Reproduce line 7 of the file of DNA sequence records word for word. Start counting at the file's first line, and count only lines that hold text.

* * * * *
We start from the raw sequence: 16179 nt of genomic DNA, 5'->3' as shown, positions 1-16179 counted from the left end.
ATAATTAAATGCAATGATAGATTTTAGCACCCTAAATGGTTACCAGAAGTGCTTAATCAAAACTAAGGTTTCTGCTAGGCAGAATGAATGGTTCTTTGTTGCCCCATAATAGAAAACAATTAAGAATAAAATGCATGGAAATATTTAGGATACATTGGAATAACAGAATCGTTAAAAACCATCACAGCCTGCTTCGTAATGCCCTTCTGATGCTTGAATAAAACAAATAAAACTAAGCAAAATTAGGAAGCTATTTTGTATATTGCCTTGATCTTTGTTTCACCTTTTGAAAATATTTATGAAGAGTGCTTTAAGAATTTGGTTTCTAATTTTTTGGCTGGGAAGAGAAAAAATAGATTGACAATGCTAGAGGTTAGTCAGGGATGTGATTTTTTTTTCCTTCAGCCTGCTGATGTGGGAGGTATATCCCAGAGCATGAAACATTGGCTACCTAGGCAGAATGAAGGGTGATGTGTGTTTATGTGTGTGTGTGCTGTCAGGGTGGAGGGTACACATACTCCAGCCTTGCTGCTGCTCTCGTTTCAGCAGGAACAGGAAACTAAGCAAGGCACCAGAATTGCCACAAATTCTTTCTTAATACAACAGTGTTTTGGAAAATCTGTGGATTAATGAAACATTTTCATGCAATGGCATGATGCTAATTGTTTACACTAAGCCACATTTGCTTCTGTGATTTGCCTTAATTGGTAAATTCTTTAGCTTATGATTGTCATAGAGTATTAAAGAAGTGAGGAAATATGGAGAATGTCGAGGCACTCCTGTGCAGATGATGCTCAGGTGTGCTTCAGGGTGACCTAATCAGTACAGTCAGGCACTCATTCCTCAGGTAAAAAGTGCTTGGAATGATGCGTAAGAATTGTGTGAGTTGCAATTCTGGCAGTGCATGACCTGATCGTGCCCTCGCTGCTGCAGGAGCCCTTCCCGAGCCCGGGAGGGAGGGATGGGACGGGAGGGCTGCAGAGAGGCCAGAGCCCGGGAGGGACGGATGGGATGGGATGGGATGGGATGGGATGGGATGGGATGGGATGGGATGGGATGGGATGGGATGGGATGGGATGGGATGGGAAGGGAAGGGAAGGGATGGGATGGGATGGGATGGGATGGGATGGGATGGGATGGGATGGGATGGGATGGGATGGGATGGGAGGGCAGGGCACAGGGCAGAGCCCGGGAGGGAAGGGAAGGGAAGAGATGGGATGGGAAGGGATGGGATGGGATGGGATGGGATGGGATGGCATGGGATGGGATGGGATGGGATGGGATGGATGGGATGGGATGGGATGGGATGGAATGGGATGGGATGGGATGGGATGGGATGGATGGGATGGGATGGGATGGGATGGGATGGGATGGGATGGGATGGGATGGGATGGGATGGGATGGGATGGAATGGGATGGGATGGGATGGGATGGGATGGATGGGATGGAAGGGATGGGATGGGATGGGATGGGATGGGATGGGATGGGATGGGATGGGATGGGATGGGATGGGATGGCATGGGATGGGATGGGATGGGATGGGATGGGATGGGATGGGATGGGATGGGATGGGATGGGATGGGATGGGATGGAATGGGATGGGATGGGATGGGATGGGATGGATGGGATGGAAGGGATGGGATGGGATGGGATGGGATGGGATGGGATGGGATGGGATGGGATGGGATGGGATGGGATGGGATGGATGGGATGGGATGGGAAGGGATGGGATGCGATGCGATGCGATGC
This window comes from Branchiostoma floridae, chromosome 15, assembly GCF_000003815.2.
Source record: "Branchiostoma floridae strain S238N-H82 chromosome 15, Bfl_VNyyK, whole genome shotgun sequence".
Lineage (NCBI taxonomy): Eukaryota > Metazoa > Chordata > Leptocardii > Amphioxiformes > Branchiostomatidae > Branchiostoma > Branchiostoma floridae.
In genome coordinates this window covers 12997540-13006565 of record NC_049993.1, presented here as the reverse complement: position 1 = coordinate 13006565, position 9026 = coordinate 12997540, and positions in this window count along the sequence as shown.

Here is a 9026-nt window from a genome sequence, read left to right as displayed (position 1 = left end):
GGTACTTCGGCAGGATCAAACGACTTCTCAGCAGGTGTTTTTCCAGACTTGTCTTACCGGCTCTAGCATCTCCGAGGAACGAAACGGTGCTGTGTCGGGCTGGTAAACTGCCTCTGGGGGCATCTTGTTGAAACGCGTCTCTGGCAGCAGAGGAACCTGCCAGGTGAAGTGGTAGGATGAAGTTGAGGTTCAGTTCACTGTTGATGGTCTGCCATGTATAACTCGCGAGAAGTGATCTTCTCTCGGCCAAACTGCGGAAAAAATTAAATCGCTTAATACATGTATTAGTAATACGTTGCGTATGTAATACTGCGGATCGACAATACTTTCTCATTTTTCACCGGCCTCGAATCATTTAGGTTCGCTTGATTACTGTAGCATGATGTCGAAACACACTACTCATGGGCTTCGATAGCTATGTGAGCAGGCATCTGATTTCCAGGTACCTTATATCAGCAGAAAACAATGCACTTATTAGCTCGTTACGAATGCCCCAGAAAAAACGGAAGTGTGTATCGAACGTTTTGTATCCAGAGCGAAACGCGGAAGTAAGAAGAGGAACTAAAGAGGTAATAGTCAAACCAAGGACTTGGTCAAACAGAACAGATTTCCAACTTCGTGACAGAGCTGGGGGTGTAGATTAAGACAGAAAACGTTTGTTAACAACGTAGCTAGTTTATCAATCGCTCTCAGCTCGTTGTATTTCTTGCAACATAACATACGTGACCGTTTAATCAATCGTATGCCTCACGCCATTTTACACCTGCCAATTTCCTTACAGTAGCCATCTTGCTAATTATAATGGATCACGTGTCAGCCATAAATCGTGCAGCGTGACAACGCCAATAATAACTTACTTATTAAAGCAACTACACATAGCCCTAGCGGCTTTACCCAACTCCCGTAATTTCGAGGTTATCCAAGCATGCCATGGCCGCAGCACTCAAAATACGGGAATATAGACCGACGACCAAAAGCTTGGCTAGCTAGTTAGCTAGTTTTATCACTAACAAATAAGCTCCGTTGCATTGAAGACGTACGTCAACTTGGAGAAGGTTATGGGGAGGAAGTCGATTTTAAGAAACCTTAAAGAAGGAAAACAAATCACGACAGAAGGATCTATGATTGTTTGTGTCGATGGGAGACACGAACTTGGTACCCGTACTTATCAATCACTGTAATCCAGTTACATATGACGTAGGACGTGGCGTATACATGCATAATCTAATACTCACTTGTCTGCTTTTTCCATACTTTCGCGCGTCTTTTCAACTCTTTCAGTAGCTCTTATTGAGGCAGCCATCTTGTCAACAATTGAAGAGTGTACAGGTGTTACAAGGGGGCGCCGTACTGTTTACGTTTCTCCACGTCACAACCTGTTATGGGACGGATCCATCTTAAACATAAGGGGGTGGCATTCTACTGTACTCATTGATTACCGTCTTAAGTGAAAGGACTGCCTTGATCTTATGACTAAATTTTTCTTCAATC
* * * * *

Here is a 9026-nt window from a genome sequence, read left to right as displayed (position 1 = left end):